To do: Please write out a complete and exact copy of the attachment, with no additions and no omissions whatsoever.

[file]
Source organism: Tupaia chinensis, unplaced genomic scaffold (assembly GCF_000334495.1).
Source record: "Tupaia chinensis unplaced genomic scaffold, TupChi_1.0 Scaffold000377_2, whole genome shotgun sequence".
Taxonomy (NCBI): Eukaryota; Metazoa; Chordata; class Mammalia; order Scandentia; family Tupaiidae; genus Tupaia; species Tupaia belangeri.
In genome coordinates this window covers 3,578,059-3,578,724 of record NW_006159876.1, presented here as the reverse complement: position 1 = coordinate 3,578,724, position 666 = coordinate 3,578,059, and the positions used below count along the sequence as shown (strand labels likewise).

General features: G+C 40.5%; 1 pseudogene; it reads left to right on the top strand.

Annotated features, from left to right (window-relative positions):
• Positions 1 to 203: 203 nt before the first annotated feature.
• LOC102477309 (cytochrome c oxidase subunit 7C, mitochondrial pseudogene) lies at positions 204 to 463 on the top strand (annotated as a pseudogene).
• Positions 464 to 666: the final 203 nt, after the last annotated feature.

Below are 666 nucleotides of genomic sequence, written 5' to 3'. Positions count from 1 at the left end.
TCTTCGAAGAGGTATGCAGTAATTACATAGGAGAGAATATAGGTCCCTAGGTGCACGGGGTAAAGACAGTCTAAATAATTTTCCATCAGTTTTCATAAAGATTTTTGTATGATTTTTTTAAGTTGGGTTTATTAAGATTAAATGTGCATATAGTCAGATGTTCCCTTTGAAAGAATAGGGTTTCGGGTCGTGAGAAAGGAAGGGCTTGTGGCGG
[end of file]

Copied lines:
Source organism: Tupaia chinensis, unplaced genomic scaffold (assembly GCF_000334495.1).
Source record: "Tupaia chinensis unplaced genomic scaffold, TupChi_1.0 Scaffold000377_2, whole genome shotgun sequence".
Taxonomy (NCBI): Eukaryota; Metazoa; Chordata; class Mammalia; order Scandentia; family Tupaiidae; genus Tupaia; species Tupaia belangeri.
In genome coordinates this window covers 3,578,059-3,578,724 of record NW_006159876.1, presented here as the reverse complement: position 1 = coordinate 3,578,724, position 666 = coordinate 3,578,059, and the positions used below count along the sequence as shown (strand labels likewise).

General features: G+C 40.5%; 1 pseudogene; it reads left to right on the top strand.

Annotated features, from left to right (window-relative positions):
• Positions 1 to 203: 203 nt before the first annotated feature.
• LOC102477309 (cytochrome c oxidase subunit 7C, mitochondrial pseudogene) lies at positions 204 to 463 on the top strand (annotated as a pseudogene).
• Positions 464 to 666: the final 203 nt, after the last annotated feature.

Below are 666 nucleotides of genomic sequence, written 5' to 3'. Positions count from 1 at the left end.
TCTTCGAAGAGGTATGCAGTAATTACATAGGAGAGAATATAGGTCCCTAGGTGCACGGGGTAAAGACAGTCTAAATAATTTTCCATCAGTTTTCATAAAGATTTTTGTATGATTTTTTTAAGTTGGGTTTATTAAGATTAAATGTGCATATAGTCAGATGTTCCCTTTGAAAGAATAGGGTTTCGGGTCGTGAGAAAGGAAGGGCTTGTGGCGG